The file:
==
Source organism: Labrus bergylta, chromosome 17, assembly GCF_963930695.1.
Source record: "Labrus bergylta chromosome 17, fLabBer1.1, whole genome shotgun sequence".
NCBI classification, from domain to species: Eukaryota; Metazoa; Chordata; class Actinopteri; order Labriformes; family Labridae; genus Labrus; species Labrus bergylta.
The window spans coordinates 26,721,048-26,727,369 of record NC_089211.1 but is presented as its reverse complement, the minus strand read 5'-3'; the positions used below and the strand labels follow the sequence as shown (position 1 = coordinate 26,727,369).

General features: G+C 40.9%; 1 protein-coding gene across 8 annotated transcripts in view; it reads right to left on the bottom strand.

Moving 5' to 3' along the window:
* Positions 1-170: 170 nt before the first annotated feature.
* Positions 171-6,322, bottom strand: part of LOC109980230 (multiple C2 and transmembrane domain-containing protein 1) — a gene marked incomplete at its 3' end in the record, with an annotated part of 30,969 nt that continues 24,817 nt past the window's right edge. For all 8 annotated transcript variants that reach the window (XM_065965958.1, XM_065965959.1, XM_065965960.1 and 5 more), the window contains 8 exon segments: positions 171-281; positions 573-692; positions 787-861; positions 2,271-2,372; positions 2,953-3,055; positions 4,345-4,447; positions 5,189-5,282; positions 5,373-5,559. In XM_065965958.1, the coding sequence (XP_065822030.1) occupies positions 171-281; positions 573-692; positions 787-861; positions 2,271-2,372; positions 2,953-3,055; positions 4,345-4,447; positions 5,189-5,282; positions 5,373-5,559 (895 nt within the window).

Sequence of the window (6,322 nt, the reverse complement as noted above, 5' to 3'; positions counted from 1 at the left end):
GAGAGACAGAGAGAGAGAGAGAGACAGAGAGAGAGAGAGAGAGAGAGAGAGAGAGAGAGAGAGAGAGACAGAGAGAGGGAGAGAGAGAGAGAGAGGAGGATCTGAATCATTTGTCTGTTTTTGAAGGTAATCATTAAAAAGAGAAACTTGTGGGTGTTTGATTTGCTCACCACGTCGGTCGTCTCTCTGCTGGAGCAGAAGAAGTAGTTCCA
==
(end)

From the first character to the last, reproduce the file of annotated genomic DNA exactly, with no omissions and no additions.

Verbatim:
Source organism: Labrus bergylta, chromosome 17, assembly GCF_963930695.1.
Source record: "Labrus bergylta chromosome 17, fLabBer1.1, whole genome shotgun sequence".
NCBI classification, from domain to species: Eukaryota; Metazoa; Chordata; class Actinopteri; order Labriformes; family Labridae; genus Labrus; species Labrus bergylta.
The window spans coordinates 26,721,048-26,727,369 of record NC_089211.1 but is presented as its reverse complement, the minus strand read 5'-3'; the positions used below and the strand labels follow the sequence as shown (position 1 = coordinate 26,727,369).

General features: G+C 40.9%; 1 protein-coding gene across 8 annotated transcripts in view; it reads right to left on the bottom strand.

Moving 5' to 3' along the window:
* Positions 1-170: 170 nt before the first annotated feature.
* Positions 171-6,322, bottom strand: part of LOC109980230 (multiple C2 and transmembrane domain-containing protein 1) — a gene marked incomplete at its 3' end in the record, with an annotated part of 30,969 nt that continues 24,817 nt past the window's right edge. For all 8 annotated transcript variants that reach the window (XM_065965958.1, XM_065965959.1, XM_065965960.1 and 5 more), the window contains 8 exon segments: positions 171-281; positions 573-692; positions 787-861; positions 2,271-2,372; positions 2,953-3,055; positions 4,345-4,447; positions 5,189-5,282; positions 5,373-5,559. In XM_065965958.1, the coding sequence (XP_065822030.1) occupies positions 171-281; positions 573-692; positions 787-861; positions 2,271-2,372; positions 2,953-3,055; positions 4,345-4,447; positions 5,189-5,282; positions 5,373-5,559 (895 nt within the window).

Sequence of the window (6,322 nt, the reverse complement as noted above, 5' to 3'; positions counted from 1 at the left end):
GAGAGACAGAGAGAGAGAGAGAGACAGAGAGAGAGAGAGAGAGAGAGAGAGAGAGAGAGAGAGAGAGACAGAGAGAGGGAGAGAGAGAGAGAGAGGAGGATCTGAATCATTTGTCTGTTTTTGAAGGTAATCATTAAAAAGAGAAACTTGTGGGTGTTTGATTTGCTCACCACGTCGGTCGTCTCTCTGCTGGAGCAGAAGAAGTAGTTCCA